At FabLabIL, an innovative and first-of-its-kind collaboration is being conducted with Appleseeds Academy, an NPO engaged in connecting people and technology, and promoting technological literacy in Israel. The Appleseeds Academy will operate as part of FabLabIL, and serve the local community and the entire central region by providing basic technological literacy, as a center for technological training in fields linked to design and digital production.
Fab Academy
FabLabIL is the first of its kind in Israel and is managed as part of the global network of FabLabs. The network shares knowhow, knowledge and works using open code. As part of the network's operations, annual academic courses are held at the Fab Academy, provides its graduates with a range of tools and know-how required to work in all the FabLab fields. The Academy is headed by Professor Neil Gershenfeld of the Center of Bits and Atoms at MIT, founder of the Fab Lab, and courses are held in various locations throughout the world. Such a course has also been held at FabLabIL in Israel.

main focus

Our main focus in education is our interdisciplinary approach to design, which relates to design as a human-, community- and environment-centered process. Tim Brown of IDEO speaks of the concept of "small design," or in other words, professional designers who take objects and make them better and more attractive. This stands in contrast with "big design" as an empowering methodology used to resolve problems, introduce changes, promote innovation, future design and more. Such design philosophy, in the broad sense, guides our growing school. It is cross-disciplinary and integrates the various fields to solve problems and promote better, and more successful, projects. Development of an innovative curriculum is a core tradition of the College of Management Academic Studies, which offers an academic environment uniquely shaped for design. We used this approach in establishing our programs of Interior Design, Spatial Visual Communication and the MA in Design Entrepreneurship and Management.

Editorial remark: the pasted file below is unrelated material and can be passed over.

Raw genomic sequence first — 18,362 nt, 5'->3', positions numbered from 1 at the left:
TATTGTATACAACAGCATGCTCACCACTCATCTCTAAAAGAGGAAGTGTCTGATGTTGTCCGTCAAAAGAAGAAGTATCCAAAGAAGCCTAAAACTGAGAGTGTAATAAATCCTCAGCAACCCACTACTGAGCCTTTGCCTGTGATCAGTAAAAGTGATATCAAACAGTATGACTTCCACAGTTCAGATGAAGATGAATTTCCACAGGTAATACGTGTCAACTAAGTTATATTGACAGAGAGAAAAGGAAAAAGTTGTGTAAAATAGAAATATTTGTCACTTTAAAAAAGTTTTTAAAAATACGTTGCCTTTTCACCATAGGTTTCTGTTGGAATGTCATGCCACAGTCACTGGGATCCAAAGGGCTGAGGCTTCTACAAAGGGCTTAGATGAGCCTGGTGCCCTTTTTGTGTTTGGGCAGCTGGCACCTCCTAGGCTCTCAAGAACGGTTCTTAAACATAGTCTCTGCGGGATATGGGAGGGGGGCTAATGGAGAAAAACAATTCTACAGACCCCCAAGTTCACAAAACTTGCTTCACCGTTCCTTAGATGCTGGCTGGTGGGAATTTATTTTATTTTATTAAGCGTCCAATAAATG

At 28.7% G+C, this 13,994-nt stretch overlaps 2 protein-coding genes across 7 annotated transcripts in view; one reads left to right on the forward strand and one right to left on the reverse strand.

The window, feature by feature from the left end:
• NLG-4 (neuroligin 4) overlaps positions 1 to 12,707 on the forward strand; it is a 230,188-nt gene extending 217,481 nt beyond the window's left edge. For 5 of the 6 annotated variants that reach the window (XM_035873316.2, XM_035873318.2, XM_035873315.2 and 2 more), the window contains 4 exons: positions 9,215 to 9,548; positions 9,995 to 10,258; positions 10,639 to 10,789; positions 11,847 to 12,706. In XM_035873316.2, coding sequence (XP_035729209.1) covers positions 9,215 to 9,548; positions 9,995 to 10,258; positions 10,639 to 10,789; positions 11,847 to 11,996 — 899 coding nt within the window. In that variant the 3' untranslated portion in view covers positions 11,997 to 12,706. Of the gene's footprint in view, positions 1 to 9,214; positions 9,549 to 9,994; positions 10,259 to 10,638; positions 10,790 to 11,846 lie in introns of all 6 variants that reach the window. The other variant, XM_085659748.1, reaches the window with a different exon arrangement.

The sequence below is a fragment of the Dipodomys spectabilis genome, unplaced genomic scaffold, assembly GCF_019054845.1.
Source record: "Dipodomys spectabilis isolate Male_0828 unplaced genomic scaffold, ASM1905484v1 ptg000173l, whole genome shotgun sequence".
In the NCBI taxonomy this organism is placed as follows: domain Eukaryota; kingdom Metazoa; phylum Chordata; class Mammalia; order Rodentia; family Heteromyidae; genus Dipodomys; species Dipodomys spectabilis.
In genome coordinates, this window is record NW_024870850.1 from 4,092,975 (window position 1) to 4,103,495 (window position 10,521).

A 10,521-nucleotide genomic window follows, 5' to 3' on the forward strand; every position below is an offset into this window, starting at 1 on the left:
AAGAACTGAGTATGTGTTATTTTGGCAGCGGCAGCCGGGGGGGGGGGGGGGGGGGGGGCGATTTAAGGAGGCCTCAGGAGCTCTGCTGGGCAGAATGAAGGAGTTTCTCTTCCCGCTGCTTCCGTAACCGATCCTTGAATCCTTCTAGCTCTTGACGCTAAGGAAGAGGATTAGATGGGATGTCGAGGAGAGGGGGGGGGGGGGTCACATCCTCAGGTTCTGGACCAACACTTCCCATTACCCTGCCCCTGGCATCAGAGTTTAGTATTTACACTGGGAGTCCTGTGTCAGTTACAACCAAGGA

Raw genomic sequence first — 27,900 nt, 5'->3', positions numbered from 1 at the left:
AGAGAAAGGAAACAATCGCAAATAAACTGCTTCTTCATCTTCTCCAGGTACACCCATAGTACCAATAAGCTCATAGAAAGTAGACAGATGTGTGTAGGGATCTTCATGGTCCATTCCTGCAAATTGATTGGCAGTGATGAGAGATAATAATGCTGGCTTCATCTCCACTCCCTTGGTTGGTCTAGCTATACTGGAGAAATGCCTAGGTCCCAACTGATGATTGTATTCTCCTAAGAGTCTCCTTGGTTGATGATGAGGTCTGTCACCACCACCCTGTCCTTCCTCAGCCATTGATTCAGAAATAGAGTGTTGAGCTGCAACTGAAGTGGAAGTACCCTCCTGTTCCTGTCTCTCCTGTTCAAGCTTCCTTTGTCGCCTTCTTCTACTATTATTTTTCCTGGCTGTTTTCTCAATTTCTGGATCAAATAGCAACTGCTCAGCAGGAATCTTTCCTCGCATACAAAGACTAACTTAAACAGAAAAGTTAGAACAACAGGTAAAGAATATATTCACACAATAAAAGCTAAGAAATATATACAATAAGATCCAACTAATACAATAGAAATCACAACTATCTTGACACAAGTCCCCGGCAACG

Furthermore, we are guided by the precepts of entrepreneurial academics. The concrete meaning of this philosophy is our commitment to the development of new platforms based on the integral connection between academia and practice. They operate in an environment of real problems, real parameters and concrete constraints, without losing the ability to think outside the box.
Our entrepreneurial spirit is reflected in our two laboratory platforms that work according to this model and form the infrastructure of the School of Design. The models of learning in the laboratory are nonhierarchical. They are collaborative and encourage the unique contribution of all players. In other words, the whole is larger than its constituent parts. These platforms are the Designers' Clinic and FabLab Israel, which is part of the FabLab network, a global project headquartered in MIT in Boston.
Our primary goal is to prepare the students optimally to join and lead the dynamic labor market. We believe that this goal can only be achieved through actual design work and not by simply learning about design. That is why we have developed a learning format based on practice – project-based learning.
By working in laboratories with our governmental, industrial and organizational partners, students benefit from the powerful opportunity to play an integral role in the planning and design of real projects, enhancing their professional resume with two years of accomplishments and gaining a competitive advantage in the labor market.